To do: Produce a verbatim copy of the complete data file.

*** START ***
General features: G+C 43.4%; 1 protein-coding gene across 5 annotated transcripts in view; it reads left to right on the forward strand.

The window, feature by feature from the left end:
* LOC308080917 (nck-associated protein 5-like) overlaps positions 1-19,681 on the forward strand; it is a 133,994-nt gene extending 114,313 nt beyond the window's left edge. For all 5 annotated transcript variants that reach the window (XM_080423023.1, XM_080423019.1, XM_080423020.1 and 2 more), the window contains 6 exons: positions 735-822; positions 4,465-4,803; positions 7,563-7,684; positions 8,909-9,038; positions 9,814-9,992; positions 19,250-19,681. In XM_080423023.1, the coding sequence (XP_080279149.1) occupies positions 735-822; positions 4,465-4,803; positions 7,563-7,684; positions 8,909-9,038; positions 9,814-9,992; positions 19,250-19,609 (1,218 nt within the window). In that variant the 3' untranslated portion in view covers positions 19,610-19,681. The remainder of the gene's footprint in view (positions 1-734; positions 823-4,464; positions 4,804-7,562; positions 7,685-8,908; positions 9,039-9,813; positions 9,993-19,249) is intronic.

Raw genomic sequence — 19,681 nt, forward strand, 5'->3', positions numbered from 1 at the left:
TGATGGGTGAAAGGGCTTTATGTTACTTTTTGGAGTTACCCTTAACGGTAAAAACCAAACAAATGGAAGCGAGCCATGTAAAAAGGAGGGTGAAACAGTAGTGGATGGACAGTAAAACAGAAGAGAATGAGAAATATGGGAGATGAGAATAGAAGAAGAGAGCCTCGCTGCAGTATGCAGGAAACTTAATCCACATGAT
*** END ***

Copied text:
General features: G+C 43.4%; 1 protein-coding gene across 5 annotated transcripts in view; it reads left to right on the forward strand.

The window, feature by feature from the left end:
* LOC308080917 (nck-associated protein 5-like) overlaps positions 1-19,681 on the forward strand; it is a 133,994-nt gene extending 114,313 nt beyond the window's left edge. For all 5 annotated transcript variants that reach the window (XM_080423023.1, XM_080423019.1, XM_080423020.1 and 2 more), the window contains 6 exons: positions 735-822; positions 4,465-4,803; positions 7,563-7,684; positions 8,909-9,038; positions 9,814-9,992; positions 19,250-19,681. In XM_080423023.1, the coding sequence (XP_080279149.1) occupies positions 735-822; positions 4,465-4,803; positions 7,563-7,684; positions 8,909-9,038; positions 9,814-9,992; positions 19,250-19,609 (1,218 nt within the window). In that variant the 3' untranslated portion in view covers positions 19,610-19,681. The remainder of the gene's footprint in view (positions 1-734; positions 823-4,464; positions 4,804-7,562; positions 7,685-8,908; positions 9,039-9,813; positions 9,993-19,249) is intronic.

Raw genomic sequence — 19,681 nt, forward strand, 5'->3', positions numbered from 1 at the left:
TGATGGGTGAAAGGGCTTTATGTTACTTTTTGGAGTTACCCTTAACGGTAAAAACCAAACAAATGGAAGCGAGCCATGTAAAAAGGAGGGTGAAACAGTAGTGGATGGACAGTAAAACAGAAGAGAATGAGAAATATGGGAGATGAGAATAGAAGAAGAGAGCCTCGCTGCAGTATGCAGGAAACTTAATCCACATGAT